In George Iloka’s last season with the Cincinnati Bengals, protesting racial injustice in the United States took the NFL by storm. Players kneeling during the national anthem became a polarizing topic that everyone in America knew about, even the non-sports fans.
No one on the Bengals ended up kneeling—during that season or at all in the last four years—but players such as Iloka wanted to do so.
In an exclusive interview with WLWT’s Elise Jesse, Iloka and other current and former Bengals revealed that the team decided to stand united during the anthem before their Week 3 matchup against the Green Bay Packers that season. The decision was reached during a player meeting leading up to the game, and it went against Iloka’s heart, among others.
“A lot of people, myself in particular, wanted to kneel,” Iloka said. “It was a big issue and that was weighing heavily on my heart, it was weighing heavy on my mind, and obviously it was weighing heavy on a lot of people’s hearts and minds across the NFL, and across the nation particularly with African Americans. It wasn’t just me that felt some kind away about that.”
The player meeting that had decided this, according to Iloka, involved about half of the roster, and it did not sit well for the veteran safety at the time. The majority that went against Iloka was the majority that team owner and president Mike Brown apparently resided with as well.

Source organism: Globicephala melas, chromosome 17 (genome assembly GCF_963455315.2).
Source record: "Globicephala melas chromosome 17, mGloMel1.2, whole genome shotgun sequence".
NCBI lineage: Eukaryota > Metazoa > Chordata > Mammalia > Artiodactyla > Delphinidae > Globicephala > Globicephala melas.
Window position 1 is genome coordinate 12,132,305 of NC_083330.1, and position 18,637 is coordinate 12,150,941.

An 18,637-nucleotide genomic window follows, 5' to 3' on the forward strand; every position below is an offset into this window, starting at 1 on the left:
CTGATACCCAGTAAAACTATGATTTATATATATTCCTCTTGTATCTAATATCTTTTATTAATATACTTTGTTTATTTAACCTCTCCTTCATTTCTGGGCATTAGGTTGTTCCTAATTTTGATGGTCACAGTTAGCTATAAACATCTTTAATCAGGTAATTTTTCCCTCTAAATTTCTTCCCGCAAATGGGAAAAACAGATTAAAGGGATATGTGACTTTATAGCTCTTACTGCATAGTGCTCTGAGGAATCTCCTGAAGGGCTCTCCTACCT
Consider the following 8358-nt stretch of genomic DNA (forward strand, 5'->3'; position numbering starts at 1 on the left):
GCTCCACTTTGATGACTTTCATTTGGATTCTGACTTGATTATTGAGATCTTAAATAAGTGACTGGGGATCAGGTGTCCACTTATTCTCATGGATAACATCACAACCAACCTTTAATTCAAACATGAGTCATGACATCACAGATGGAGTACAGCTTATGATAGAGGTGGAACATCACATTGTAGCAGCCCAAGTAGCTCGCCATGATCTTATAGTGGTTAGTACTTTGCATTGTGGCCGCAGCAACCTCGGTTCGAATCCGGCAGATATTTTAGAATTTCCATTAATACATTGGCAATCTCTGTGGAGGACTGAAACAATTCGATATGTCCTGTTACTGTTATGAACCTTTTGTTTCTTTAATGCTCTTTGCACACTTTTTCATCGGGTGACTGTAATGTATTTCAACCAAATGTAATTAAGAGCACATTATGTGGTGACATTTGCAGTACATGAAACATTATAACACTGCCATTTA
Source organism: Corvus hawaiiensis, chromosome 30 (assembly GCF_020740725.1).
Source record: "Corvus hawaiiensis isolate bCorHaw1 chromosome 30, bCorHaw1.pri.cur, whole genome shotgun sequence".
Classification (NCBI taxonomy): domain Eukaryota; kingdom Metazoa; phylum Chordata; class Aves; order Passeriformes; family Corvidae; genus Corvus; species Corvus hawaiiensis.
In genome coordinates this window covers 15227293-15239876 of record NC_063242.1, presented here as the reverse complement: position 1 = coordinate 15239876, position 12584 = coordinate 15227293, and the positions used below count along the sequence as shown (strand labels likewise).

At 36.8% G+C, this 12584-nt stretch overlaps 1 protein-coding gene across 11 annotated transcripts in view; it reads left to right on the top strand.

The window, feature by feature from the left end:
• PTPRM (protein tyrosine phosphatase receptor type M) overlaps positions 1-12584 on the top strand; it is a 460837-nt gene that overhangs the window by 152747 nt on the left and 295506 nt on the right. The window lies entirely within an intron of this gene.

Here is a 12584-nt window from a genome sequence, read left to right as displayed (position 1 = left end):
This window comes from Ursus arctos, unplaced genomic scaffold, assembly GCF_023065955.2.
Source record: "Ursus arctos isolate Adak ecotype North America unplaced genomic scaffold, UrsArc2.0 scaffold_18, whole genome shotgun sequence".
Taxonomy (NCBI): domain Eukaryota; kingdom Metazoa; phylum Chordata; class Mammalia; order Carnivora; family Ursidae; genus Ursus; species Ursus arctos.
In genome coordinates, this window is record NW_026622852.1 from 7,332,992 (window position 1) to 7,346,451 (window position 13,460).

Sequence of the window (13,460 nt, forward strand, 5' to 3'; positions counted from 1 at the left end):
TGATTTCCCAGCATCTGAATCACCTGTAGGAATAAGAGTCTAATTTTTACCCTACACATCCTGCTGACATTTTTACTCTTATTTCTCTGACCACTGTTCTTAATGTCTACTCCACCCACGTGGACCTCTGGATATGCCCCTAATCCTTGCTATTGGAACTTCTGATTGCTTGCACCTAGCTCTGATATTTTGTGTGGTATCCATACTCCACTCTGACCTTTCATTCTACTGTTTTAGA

An anonymous player told Jesse that Brown then met with players before the game and was adamant against the peaceful protest in fear of fan backlash.
“It was the first meeting on a Saturday night that Mr. Brown had ever spoken or been a part of,” that player said.
Another player, who spoke with me off the record, echoed Iloka’s account of the emergency team meeting when Cincinnati Bengals owner, Mike Brown, made a blunt request.
“He pretty much says, ‘I don’t want you guys kneeling.’ He said our fans will crush us.”
Other players noticed that Mike Brown’s words carried the weight of an emotional tone.
“He just begged, like really begged. That was my first time seeing or hearing anything like that — very emotional. That was my only time seeing that it was different. The bottom line is that he was begging us, please do not kneel. He didn’t want the backfire that was going to come from it.”
Jesse also learned that a player felt that if he had knelt after Brown’s comments, he “would not expect to get a good contract offer the following year.” Iloka felt the need to address Brown separately along with a few other players, but Brown “wasn’t trying to hear it.”
The following year in 2018, the Bengals traded for Cordy Glenn and signed Preston Brown as a free agent; both players previously played for the Buffalo Bills. Brown expressed regret towards Jesse about not kneeling during the 2017 season, but explained how that impacted his eventually signing with Cincinnati.
“If I were to take a knee that day, I definitely wouldn’t have played for the Bengals,” he said. “It was in OTAs or something like that, we had a meeting of like 20 guys, and they asked me and Cordy (Glenn) because we came from Buffalo where guys had taken a knee, and they said ‘We are not going to do that here. We don’t need that attention. We don’t need that type of display of protest,’ and that was something that was weird to me.”
Iloka, Brown, and Glenn are all off of the team now, for reasons unique to each of them. They’re now led by rookie quarterback Joe Burrow, who has made his stance against systemic racism and police brutality.
For what it’s worth, since the 2017 season, the Bengals haven’t finished above 30th in home attendance percentage.